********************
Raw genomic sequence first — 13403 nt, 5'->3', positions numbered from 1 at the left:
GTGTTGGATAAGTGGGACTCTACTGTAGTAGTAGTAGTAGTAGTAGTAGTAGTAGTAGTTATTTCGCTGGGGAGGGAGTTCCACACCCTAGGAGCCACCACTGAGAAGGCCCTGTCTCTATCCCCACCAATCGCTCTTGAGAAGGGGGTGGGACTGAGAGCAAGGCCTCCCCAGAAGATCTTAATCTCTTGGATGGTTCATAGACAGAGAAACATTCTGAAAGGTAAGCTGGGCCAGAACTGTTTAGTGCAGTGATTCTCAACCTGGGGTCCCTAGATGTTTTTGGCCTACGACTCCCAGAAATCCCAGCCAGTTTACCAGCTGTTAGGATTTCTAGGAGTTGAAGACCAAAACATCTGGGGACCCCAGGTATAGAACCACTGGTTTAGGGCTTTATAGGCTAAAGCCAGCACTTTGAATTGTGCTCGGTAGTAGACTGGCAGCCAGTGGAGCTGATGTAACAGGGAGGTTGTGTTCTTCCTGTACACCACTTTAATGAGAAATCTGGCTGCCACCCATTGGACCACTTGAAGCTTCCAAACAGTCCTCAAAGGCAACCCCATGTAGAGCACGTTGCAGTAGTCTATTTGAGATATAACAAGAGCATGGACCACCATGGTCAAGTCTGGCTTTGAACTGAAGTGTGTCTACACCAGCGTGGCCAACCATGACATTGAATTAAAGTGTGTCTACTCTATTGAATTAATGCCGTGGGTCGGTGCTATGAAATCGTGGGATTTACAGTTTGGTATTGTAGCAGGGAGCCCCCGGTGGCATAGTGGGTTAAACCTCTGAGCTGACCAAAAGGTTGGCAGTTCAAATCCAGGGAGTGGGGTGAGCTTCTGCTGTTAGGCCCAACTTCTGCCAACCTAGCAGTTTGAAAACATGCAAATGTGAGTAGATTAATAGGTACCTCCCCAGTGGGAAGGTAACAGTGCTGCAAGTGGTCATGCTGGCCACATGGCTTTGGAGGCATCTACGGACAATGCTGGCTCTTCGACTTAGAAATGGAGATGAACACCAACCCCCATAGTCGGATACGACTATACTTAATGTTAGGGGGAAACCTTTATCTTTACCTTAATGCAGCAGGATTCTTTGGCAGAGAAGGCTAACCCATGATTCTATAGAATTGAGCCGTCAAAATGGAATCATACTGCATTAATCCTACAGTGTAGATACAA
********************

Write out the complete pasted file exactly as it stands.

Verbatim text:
Raw genomic sequence first — 13403 nt, 5'->3', positions numbered from 1 at the left:
GTGTTGGATAAGTGGGACTCTACTGTAGTAGTAGTAGTAGTAGTAGTAGTAGTAGTAGTTATTTCGCTGGGGAGGGAGTTCCACACCCTAGGAGCCACCACTGAGAAGGCCCTGTCTCTATCCCCACCAATCGCTCTTGAGAAGGGGGTGGGACTGAGAGCAAGGCCTCCCCAGAAGATCTTAATCTCTTGGATGGTTCATAGACAGAGAAACATTCTGAAAGGTAAGCTGGGCCAGAACTGTTTAGTGCAGTGATTCTCAACCTGGGGTCCCTAGATGTTTTTGGCCTACGACTCCCAGAAATCCCAGCCAGTTTACCAGCTGTTAGGATTTCTAGGAGTTGAAGACCAAAACATCTGGGGACCCCAGGTATAGAACCACTGGTTTAGGGCTTTATAGGCTAAAGCCAGCACTTTGAATTGTGCTCGGTAGTAGACTGGCAGCCAGTGGAGCTGATGTAACAGGGAGGTTGTGTTCTTCCTGTACACCACTTTAATGAGAAATCTGGCTGCCACCCATTGGACCACTTGAAGCTTCCAAACAGTCCTCAAAGGCAACCCCATGTAGAGCACGTTGCAGTAGTCTATTTGAGATATAACAAGAGCATGGACCACCATGGTCAAGTCTGGCTTTGAACTGAAGTGTGTCTACACCAGCGTGGCCAACCATGACATTGAATTAAAGTGTGTCTACTCTATTGAATTAATGCCGTGGGTCGGTGCTATGAAATCGTGGGATTTACAGTTTGGTATTGTAGCAGGGAGCCCCCGGTGGCATAGTGGGTTAAACCTCTGAGCTGACCAAAAGGTTGGCAGTTCAAATCCAGGGAGTGGGGTGAGCTTCTGCTGTTAGGCCCAACTTCTGCCAACCTAGCAGTTTGAAAACATGCAAATGTGAGTAGATTAATAGGTACCTCCCCAGTGGGAAGGTAACAGTGCTGCAAGTGGTCATGCTGGCCACATGGCTTTGGAGGCATCTACGGACAATGCTGGCTCTTCGACTTAGAAATGGAGATGAACACCAACCCCCATAGTCGGATACGACTATACTTAATGTTAGGGGGAAACCTTTATCTTTACCTTAATGCAGCAGGATTCTTTGGCAGAGAAGGCTAACCCATGATTCTATAGAATTGAGCCGTCAAAATGGAATCATACTGCATTAATCCTACAGTGTAGATACAA